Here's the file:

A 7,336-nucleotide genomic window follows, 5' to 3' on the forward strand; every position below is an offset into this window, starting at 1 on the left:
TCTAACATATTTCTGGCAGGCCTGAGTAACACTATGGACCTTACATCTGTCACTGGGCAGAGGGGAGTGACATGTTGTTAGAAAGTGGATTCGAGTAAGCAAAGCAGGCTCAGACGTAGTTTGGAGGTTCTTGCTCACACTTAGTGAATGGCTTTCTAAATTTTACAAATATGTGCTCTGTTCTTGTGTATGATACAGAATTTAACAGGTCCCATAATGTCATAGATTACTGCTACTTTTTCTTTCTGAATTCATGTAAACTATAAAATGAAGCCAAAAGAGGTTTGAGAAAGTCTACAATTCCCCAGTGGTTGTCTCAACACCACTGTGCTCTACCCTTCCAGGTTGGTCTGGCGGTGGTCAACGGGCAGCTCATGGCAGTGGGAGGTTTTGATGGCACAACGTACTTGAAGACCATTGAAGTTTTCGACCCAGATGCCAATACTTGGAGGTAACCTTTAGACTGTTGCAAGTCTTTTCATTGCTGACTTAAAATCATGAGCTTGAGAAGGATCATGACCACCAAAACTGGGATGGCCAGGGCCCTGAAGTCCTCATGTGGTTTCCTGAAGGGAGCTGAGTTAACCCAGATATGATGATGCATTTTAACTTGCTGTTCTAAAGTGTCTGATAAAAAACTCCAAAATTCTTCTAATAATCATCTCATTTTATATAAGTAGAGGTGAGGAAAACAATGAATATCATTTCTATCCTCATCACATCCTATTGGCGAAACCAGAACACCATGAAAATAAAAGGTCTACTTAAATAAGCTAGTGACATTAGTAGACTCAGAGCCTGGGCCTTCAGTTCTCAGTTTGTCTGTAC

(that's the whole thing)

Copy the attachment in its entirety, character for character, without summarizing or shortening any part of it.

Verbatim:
A 7,336-nucleotide genomic window follows, 5' to 3' on the forward strand; every position below is an offset into this window, starting at 1 on the left:
TCTAACATATTTCTGGCAGGCCTGAGTAACACTATGGACCTTACATCTGTCACTGGGCAGAGGGGAGTGACATGTTGTTAGAAAGTGGATTCGAGTAAGCAAAGCAGGCTCAGACGTAGTTTGGAGGTTCTTGCTCACACTTAGTGAATGGCTTTCTAAATTTTACAAATATGTGCTCTGTTCTTGTGTATGATACAGAATTTAACAGGTCCCATAATGTCATAGATTACTGCTACTTTTTCTTTCTGAATTCATGTAAACTATAAAATGAAGCCAAAAGAGGTTTGAGAAAGTCTACAATTCCCCAGTGGTTGTCTCAACACCACTGTGCTCTACCCTTCCAGGTTGGTCTGGCGGTGGTCAACGGGCAGCTCATGGCAGTGGGAGGTTTTGATGGCACAACGTACTTGAAGACCATTGAAGTTTTCGACCCAGATGCCAATACTTGGAGGTAACCTTTAGACTGTTGCAAGTCTTTTCATTGCTGACTTAAAATCATGAGCTTGAGAAGGATCATGACCACCAAAACTGGGATGGCCAGGGCCCTGAAGTCCTCATGTGGTTTCCTGAAGGGAGCTGAGTTAACCCAGATATGATGATGCATTTTAACTTGCTGTTCTAAAGTGTCTGATAAAAAACTCCAAAATTCTTCTAATAATCATCTCATTTTATATAAGTAGAGGTGAGGAAAACAATGAATATCATTTCTATCCTCATCACATCCTATTGGCGAAACCAGAACACCATGAAAATAAAAGGTCTACTTAAATAAGCTAGTGACATTAGTAGACTCAGAGCCTGGGCCTTCAGTTCTCAGTTTGTCTGTAC